Dear Holly: Nobody Said You Can’t Wear Your Helmet In Public and/or Indoors

2 years, 10 months.

Dear Holly,

A couple of weeks ago when we were out buying your brother some soccer cleats and shin guards at Play It Again Sports, Mommy and I decided it would also be a good idea to buy you and your brother helmets for when the two of you play on your bikes out in the court.

We lucked out and were able to buy basically brand-new helmets for less than $10 each.

You were so proud of yours, that you insisted on wearing it in the car.

And at the mall.

And once we got home and you played in the living room.

In your mind, a safety helmet is categorized the same as any other item of clothing. And since you love clothes possibly more than toys, it was common knowledge, that of course, you would be wearing your helmet accordingly.




Dear Jack: Playing Supermarket Sweep After Dinner

8 years, 4 months.

Dear Jack,

It has become an undeniable tradition that in our home, after dinner, you and your sister decide to play what I refer to as Supermarket Sweep.

This is when you grab your sister’s baby doll stroller, and she takes her toy shopping cart (filled with toy groceries), and the two of you compete in a series of races; back and forth literally from one side of the house to the other.

While it is a contest of speed for the two of you, I see it as a contest of who is having more fun- you and your sister.

So, it appears to have been a tie every single time!



Dear Jack: You Did an Amazing Job on Your 1st Speaking Part in a Play!

8 years, 3 months.

Dear Jack,

As if I weren’t already proud of you for applying my “life lessons” advice by being the one to volunteer for a speaking part in a play any chance you get, I am even prouder now that you perfectly executed your lines in your 2nd grade’s “Spring Into Music” performance.

I didn’t realize until the actual performance, that you were one of only a few other 2nd graders with a speaking part.

Mommy and I were both right in our reasoning for why we both had been separately encouraging you all year to volunteer to have a speaking part in a play:

My reasoning was that by default, boys typically don’t naturally want to volunteer for a speaking part. Therefore, those who volunteer, get chosen.

Mommy’s reasoning was that it would help you build confidence in yourself and cause you to gain new skills.

Our predictions came true.

I have a feeling you are going to be eager to volunteer to speak in a play the next chance you get!



Dear Holly: You Successfully Crashed Your Brother’s Classmate’s Birthday Party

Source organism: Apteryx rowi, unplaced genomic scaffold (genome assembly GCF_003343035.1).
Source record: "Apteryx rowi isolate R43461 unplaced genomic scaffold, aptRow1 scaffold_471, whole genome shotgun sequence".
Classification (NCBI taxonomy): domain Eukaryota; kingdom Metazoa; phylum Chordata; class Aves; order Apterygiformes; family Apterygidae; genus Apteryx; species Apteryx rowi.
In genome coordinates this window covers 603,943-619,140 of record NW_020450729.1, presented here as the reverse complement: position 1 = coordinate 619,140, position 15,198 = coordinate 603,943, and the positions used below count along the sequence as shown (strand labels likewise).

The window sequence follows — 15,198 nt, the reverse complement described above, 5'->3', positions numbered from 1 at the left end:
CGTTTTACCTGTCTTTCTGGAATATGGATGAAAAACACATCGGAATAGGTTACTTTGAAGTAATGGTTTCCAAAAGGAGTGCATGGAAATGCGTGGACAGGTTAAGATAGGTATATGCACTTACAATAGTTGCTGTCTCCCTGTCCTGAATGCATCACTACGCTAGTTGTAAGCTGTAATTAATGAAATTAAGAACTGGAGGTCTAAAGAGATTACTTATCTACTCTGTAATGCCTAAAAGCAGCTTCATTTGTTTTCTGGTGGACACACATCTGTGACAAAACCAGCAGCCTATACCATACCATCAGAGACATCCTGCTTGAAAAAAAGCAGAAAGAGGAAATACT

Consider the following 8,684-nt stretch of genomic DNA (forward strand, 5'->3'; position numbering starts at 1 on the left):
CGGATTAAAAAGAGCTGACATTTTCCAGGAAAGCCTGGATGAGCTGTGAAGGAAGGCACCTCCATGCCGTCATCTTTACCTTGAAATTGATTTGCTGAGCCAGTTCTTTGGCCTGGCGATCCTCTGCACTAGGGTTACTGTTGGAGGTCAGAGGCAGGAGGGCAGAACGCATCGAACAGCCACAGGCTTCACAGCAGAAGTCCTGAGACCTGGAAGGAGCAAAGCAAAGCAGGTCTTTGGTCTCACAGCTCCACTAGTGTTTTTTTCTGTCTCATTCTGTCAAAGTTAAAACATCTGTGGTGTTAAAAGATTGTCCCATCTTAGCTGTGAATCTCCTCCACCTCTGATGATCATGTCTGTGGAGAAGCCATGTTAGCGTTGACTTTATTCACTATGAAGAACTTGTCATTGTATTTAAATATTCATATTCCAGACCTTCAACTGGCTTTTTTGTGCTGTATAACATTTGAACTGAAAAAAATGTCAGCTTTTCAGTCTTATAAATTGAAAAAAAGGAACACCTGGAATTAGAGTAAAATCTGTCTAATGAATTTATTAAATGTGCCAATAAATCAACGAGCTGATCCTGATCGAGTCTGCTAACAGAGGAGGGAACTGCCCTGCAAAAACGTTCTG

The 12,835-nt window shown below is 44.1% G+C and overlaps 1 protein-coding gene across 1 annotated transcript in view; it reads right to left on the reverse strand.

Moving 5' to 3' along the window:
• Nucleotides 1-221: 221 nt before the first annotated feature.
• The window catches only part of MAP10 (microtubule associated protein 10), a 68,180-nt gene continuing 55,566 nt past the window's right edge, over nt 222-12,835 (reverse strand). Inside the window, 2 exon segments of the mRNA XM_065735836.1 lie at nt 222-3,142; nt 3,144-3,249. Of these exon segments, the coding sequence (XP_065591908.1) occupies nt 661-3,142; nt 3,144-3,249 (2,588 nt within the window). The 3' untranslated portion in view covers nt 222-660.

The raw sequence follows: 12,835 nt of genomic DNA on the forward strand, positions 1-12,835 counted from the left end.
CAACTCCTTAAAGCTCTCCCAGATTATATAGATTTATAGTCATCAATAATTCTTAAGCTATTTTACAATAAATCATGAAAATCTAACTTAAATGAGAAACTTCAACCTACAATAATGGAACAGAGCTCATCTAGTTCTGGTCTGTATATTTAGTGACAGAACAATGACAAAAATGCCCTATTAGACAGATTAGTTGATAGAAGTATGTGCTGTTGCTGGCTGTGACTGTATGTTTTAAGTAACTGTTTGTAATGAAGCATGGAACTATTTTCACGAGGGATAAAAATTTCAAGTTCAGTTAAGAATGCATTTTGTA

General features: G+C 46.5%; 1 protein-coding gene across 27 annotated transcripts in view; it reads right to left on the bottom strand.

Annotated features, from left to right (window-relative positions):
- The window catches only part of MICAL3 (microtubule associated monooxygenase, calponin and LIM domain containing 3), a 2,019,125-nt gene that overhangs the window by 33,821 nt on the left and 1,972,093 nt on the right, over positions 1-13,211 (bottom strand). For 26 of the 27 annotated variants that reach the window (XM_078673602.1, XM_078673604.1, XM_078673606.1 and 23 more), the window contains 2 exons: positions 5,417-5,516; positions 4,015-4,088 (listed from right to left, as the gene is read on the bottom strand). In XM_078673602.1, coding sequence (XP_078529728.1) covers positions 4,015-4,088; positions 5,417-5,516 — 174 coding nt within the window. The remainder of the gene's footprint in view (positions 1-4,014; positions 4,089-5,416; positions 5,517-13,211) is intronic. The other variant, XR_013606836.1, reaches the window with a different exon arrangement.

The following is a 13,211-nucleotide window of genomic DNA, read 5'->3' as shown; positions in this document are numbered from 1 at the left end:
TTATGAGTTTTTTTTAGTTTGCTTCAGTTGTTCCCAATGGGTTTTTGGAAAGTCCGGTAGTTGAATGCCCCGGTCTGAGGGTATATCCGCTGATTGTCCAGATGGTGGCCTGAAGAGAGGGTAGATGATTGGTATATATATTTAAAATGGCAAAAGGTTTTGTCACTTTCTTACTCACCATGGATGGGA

2 years, 10 months.

Dear Holly,

Your brother was invited to one of his girl classmate’s birthday party at a fun gymnasium.

It happened to be the weekend where Nonna and Papa were in town to watch you and your brother.

I suggested that you just “crash” the birthday party.

Fortunately, that plan came together. Even though you were noticeably younger and smaller than all the other “party friends”, that didn’t stop you from trying everything you brother did.

Granted, there were times your brother had to help you.

But you loved it! Good thing you decided to be a party crasher!



Dear Holly: I’ve Never Once Seen You Act Shy

2 years, 10 months.

This week at work one of my coworkers was asking me what your personality is like, after she saw a picture of you being your happy self.

It got me thinking: I have never once seen you act shy.

You are such a happy, outgoing little girl. Wherever we go, you’re just glad to be there and you aren’t afraid to interact with friendly strangers who tell you how cute you are.

I’ve noticed you definitely aren’t camera shy, either.

Sometimes I casually ask you, “Holly, you want to be in a video with me?”

You instantly and enthusiastically agree every time.

You’re just not a shy kid.



Dear Jack: You Have Your 1st Speaking Part in a Play, Because You Volunteered for It

8 years, 3 months.

Dear Jack,

I’ve been telling you all week how proud I am of you for volunteering to have a speaking part in your upcoming play at school. Two students from every class in 2nd grade will have a speaking part in the play.

This is your line:

“Our first song is ‘Top of the Music to You’; in this song, we live about the orchestra, which consists of four instrument families: woodwinds, brass, strings, and percussion.”